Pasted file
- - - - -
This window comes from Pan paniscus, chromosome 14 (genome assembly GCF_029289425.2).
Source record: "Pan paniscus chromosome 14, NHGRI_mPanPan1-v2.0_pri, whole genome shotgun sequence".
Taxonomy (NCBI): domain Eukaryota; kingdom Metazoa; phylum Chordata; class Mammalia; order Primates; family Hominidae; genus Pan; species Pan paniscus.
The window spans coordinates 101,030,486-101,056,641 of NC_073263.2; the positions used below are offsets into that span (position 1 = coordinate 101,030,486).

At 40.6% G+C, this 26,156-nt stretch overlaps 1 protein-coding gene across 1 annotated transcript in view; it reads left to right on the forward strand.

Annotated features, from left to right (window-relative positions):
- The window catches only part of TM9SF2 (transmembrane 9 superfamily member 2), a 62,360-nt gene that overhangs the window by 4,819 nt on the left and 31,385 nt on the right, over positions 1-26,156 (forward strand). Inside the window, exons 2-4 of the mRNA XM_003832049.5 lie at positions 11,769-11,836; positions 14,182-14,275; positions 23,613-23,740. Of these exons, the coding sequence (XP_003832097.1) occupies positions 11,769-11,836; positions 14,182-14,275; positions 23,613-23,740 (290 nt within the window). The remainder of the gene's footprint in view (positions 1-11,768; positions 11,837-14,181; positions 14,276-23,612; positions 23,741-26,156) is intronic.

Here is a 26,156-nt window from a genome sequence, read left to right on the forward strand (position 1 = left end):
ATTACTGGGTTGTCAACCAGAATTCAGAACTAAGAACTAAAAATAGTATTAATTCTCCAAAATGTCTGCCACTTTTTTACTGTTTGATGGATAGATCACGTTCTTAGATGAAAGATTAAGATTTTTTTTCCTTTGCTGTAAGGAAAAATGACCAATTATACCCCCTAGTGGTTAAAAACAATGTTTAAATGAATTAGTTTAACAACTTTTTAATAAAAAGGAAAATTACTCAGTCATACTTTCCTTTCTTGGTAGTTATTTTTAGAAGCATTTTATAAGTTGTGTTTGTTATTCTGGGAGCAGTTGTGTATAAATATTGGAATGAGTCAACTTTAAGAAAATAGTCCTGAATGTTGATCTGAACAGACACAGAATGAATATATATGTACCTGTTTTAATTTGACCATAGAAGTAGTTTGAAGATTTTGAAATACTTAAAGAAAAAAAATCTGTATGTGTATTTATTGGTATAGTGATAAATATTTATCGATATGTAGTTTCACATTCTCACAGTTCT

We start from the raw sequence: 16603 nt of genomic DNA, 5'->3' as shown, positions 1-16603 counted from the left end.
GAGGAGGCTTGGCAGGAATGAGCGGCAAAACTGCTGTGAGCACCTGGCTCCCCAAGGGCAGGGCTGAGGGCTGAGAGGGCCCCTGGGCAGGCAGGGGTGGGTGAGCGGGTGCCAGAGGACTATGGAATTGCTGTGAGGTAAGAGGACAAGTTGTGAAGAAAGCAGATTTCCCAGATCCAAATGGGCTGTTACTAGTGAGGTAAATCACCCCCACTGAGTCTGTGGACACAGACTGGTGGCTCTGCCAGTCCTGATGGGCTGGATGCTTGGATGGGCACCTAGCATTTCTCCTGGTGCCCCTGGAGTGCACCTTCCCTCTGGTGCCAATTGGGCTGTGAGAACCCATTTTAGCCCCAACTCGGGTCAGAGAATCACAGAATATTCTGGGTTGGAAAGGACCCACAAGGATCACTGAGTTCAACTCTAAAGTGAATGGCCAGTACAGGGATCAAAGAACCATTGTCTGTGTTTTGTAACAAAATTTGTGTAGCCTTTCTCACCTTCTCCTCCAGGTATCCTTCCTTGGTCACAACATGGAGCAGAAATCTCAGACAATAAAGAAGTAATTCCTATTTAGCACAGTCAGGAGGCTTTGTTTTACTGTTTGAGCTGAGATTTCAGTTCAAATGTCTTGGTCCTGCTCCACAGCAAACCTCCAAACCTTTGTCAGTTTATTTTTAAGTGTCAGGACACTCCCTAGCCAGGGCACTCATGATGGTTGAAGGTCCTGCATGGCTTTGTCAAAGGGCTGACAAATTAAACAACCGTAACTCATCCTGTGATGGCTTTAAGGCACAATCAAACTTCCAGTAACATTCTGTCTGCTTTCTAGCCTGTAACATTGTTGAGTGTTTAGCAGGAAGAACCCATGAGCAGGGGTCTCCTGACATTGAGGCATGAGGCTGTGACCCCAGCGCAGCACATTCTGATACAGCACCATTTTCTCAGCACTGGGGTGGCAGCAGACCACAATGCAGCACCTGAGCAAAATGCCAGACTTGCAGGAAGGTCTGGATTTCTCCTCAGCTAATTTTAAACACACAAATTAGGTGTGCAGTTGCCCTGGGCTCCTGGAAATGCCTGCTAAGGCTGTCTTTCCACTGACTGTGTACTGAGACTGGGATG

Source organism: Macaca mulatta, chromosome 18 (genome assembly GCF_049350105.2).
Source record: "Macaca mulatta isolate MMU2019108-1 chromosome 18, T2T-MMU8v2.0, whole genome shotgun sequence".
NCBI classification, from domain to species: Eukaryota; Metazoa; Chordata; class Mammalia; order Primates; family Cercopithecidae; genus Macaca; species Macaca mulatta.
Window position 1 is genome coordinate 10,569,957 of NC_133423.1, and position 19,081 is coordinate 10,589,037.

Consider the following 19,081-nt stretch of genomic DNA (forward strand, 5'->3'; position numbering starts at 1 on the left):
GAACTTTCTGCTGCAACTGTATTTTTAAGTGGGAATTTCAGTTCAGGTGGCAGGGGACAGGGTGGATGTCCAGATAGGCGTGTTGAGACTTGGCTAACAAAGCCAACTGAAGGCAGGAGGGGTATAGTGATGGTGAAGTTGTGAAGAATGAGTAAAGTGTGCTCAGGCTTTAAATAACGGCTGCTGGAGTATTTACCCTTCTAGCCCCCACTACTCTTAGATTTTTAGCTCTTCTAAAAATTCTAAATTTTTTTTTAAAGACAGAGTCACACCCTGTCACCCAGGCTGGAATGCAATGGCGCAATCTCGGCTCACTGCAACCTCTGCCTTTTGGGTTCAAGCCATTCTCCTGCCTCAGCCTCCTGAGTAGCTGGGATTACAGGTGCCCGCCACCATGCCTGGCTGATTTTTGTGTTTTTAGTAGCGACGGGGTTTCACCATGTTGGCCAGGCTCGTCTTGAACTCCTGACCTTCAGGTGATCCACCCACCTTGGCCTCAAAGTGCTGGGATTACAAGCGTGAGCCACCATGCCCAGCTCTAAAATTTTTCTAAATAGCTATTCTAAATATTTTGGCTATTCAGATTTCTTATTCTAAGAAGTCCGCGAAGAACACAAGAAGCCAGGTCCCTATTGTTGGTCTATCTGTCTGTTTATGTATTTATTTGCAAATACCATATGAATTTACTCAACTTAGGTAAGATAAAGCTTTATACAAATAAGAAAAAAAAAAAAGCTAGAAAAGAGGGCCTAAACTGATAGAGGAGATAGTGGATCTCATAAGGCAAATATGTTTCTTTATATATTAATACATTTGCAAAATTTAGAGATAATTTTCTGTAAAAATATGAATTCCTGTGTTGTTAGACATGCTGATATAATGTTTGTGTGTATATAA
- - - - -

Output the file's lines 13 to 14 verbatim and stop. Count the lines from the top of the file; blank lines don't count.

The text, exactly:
Source record: "Macaca mulatta isolate MMU2019108-1 chromosome 18, T2T-MMU8v2.0, whole genome shotgun sequence".
NCBI classification, from domain to species: Eukaryota; Metazoa; Chordata; class Mammalia; order Primates; family Cercopithecidae; genus Macaca; species Macaca mulatta.